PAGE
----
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    #16
    DH's job now, then SS, retirement a/cs etc

    I don't have the stomach for rental real estate even though that's where my parents made their fortune. Don't know how you folks do it!

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      #17
      Originally posted by disneysteve View Post

      Investments definitely count.

      In 2020, our investment accounts generated $43,500 in income. It was pretty much all reinvested but in retirement, that will start being our spending money. That will be our "paycheck".
      Can portfilio made up entirely of VOO & VTI generate that much in dividends? Do you also have bonds and individual dividend paying stocks?

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        #18
        Originally posted by Scallywag View Post

        Can portfilio made up entirely of VOO & VTI generate that much in dividends? Do you also have bonds and individual dividend paying stocks?
        Absolutely it can! The average dividend yield between those two is 1.3%. So if $43,500 is 1.3% of the total value of the shares, you're all set. That would approx. $4.3 million.

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          #19
          Originally posted by TexasHusker View Post

          Absolutely it can! The average dividend yield between those two is 1.3%. So if $43,500 is 1.3% of the total value of the shares, you're all set. That would approx. $4.3 million.
          Yes, you would have to have a pretty large underlying portfolio of VTI & VOO to generate around 50K a year in income.

          At 1.5% dividend yield, you need around 2.8 million to generate 43K a year. Maybe I'm math challenged?

          OTOH, if I had a 4 million dollar portfolio at retirement, i wouldn't care what the dividend yield is. I'd just be glad i had that much and at much less risk than individual stocks.
          Last edited by Scallywag; 05-09-2021, 11:53 AM.

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            #20
            Originally posted by Scallywag View Post

            Can portfilio made up entirely of VOO & VTI generate that much in dividends? Do you also have bonds and individual dividend paying stocks?
            Our portfolio isn't that simple. We have numerous mutual funds and not all are indexes. We also have bonds and dividend-paying stocks.

            It's not hard for income to really start adding up. As TH pointed out, even a 1.3% return becomes a significant amount as your portfolio grows. We're not anywhere close to $3.3 million yet (it's actually 3.3, not 4.3 for that calculation), but we also have funds with greater than 1.3% yields. VYM is yielding 2.76%, for example.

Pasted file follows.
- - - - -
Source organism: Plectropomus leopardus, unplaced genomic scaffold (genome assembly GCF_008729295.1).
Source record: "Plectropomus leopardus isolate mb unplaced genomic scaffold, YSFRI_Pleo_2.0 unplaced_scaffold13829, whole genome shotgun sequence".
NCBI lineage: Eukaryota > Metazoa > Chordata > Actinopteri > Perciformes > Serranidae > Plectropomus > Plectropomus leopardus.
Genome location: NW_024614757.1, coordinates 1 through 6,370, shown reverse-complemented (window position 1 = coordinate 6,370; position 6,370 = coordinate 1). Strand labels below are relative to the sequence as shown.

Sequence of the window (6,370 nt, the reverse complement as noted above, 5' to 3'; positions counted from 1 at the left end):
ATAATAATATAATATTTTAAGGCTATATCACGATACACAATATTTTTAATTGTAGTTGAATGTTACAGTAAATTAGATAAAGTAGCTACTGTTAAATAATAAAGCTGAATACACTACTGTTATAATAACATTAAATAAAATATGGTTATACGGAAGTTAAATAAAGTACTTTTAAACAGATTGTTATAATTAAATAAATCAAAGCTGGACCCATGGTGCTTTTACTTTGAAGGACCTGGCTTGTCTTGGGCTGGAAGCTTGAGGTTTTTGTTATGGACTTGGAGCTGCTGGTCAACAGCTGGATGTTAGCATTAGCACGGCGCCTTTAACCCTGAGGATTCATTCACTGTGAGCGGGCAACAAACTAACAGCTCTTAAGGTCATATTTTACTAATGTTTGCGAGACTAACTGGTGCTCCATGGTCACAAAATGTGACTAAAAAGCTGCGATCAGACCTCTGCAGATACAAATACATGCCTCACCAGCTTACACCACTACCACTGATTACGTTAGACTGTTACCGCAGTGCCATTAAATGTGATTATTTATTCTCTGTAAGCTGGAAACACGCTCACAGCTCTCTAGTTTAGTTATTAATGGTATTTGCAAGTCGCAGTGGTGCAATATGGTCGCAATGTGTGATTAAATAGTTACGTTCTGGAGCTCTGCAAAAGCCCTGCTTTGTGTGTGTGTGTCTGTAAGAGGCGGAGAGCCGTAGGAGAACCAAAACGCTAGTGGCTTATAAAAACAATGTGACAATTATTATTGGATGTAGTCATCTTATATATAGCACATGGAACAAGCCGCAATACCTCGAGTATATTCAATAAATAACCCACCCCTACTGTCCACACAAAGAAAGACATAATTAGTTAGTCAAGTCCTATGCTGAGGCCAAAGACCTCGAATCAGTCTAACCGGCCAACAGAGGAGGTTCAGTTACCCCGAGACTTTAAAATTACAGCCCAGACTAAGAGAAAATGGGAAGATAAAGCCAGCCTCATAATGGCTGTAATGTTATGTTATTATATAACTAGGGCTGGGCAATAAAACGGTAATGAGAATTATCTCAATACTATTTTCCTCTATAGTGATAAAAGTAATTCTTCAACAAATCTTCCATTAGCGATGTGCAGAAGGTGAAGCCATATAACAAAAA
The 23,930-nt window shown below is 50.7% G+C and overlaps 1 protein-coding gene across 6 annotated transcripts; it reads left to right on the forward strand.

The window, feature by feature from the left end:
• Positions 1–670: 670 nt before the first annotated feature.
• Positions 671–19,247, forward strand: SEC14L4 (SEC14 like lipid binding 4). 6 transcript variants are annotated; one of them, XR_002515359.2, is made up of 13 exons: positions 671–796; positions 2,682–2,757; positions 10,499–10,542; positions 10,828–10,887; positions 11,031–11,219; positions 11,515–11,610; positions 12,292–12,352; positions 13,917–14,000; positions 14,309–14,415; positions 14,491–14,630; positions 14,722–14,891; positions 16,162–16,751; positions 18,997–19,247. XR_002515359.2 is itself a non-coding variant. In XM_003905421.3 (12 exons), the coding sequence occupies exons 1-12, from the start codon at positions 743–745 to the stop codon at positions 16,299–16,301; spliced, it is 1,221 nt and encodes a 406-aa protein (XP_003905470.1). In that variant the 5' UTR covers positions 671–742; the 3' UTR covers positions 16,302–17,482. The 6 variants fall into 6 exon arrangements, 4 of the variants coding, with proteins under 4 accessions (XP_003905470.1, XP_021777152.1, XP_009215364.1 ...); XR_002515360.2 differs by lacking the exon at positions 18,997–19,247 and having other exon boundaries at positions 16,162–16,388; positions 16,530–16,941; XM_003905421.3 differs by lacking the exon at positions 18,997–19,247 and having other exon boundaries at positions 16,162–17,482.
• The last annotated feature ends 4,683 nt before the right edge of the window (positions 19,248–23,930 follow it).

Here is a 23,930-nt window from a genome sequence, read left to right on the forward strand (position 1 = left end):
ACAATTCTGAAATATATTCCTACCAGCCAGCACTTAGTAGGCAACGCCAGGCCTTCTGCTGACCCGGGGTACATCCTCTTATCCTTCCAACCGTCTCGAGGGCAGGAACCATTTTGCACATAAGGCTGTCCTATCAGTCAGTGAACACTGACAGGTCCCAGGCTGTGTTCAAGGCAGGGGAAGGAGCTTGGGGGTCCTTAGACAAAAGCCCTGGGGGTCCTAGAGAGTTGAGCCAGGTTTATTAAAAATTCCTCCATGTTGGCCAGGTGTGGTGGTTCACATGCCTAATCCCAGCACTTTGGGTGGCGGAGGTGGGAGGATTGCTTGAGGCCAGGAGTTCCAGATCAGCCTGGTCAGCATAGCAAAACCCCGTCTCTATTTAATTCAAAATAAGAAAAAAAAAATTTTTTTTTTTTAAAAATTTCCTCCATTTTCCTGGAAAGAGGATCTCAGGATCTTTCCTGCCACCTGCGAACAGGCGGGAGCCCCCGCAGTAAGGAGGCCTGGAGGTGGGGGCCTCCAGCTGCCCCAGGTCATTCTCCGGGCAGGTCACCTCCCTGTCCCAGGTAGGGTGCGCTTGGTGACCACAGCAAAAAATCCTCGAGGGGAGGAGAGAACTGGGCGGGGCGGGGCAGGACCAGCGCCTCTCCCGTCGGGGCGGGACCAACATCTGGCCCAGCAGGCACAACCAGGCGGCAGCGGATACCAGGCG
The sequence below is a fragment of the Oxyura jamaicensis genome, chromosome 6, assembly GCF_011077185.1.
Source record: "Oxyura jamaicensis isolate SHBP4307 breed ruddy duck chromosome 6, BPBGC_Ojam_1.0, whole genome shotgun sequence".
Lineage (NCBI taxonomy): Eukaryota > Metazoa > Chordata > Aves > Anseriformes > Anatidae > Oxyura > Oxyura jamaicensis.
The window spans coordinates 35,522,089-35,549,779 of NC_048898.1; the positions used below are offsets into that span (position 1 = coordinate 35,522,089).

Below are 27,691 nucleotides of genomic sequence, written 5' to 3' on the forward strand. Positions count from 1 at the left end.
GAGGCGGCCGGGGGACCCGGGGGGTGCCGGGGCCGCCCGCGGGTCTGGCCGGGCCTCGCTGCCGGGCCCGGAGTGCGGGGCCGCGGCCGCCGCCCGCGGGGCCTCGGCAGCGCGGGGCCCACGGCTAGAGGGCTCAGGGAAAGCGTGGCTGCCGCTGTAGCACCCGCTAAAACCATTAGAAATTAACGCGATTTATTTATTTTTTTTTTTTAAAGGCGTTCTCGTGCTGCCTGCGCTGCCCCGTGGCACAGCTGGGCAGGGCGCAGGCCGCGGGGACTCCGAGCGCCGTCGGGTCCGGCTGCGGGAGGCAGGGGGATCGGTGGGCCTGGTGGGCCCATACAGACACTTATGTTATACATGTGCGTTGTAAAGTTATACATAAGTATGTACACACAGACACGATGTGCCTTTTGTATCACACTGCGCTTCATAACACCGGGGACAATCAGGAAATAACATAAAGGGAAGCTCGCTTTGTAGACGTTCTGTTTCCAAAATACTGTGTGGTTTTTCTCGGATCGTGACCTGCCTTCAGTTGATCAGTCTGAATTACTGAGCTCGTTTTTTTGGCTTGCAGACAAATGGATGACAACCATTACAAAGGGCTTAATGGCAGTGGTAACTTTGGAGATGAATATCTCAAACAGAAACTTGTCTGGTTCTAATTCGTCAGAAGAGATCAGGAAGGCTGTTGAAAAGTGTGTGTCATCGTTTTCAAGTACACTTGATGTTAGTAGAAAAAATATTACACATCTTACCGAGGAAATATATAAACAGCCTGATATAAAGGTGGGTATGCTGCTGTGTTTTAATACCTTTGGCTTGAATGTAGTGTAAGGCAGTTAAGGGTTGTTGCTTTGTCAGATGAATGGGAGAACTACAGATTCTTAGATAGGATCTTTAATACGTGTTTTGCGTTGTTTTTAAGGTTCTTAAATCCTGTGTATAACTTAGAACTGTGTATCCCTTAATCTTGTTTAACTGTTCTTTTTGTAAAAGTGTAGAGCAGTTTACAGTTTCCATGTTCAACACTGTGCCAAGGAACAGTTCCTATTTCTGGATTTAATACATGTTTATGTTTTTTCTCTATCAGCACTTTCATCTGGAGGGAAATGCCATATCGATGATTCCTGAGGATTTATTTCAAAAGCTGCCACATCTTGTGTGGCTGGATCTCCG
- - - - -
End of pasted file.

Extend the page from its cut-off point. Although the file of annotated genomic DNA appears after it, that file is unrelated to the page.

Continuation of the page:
Steve

            * Despite the high cost of living, it remains very popular.
            * Why should I pay for my daughter's education when she already knows everything?
            * There are no shortcuts to anywhere worth going.

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              #21
              Originally posted by disneysteve View Post

              Our portfolio isn't that simple. We have numerous mutual funds and not all are indexes. We also have bonds and dividend-paying stocks.

              It's not hard for income to really start adding up. As TH pointed out, even a 1.3% return becomes a significant amount as your portfolio grows. We're not anywhere close to $3.3 million yet (it's actually 3.3, not 4.3 for that calculation), but we also have funds with greater than 1.3% yields. VYM is yielding 2.76%, for example.
              I recently went and completely moved to a Boglehead portfolio - VTI, VXUS but no bonds. Instead, I picked VOO. This is now our portfolio across ALL our retirement assets. No more individual stocks or actively managed mutual funds.

              I calculated the portfolio --- that at a 1.5% dividend rate produces 43K --- to be around 2.8 million dollars.

              0.015x = 43000, so x (approx) = 2.8 million.

              0.013x = 43000, so x (approx) = 3.3 million.

              That's amazing what a simple 0.002% increase in dividend can do to the final result!

              But it's wonderful you're getting 43K in annual income now. I'm jealous!

              Well done! Congratulations!
              Last edited by Scallywag; 05-09-2021, 12:04 PM.

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                #22
                Originally posted by Scallywag View Post

                I recently went and completely moved to a Boglehead portfolio - VTI, VXUS but no bonds. Instead, I picked VOO. This is now our portfolio across ALL our retirement assets. No more individual stocks or actively managed mutual funds.

                i don't get the math. I calculated the portfolio --- that at a 1.5% dividend rate produces 43K --- to be around 2.8 million dollars.

                0.015x = 43000, so x (approx) = 2.8 million.

                But it's wonderful you're getting 43K in annual income now. I'm jealous!

                Well done! Congratulations!
                Yeah, we got the 43K on about 1.7 million. Keep in mind that it's not all dividends. Some funds also pay out capital gains. Fortunately, most of this income is within retirement accounts so taxes aren't an issue. About 14K of it was taxable.
                Steve

                * Despite the high cost of living, it remains very popular.
                * Why should I pay for my daughter's education when she already knows everything?
                * There are no shortcuts to anywhere worth going.

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                  #23
                  my W2, DW's W2, dividends and cap gains. Looking forward to exiting the world of W2 income in 21 months (not that I'm counting ). Historically, we'd always reinvested our dividend and cap gains. I stopped that at the start of this year in order to rebuild a cash cushion. Was a bit surprised, that in Q1 we generated $22k in cash from dividends and cap gains. This is generally consistent with 2020 when we had $84k (50/50 split) in dividends and cap gains.

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                    #24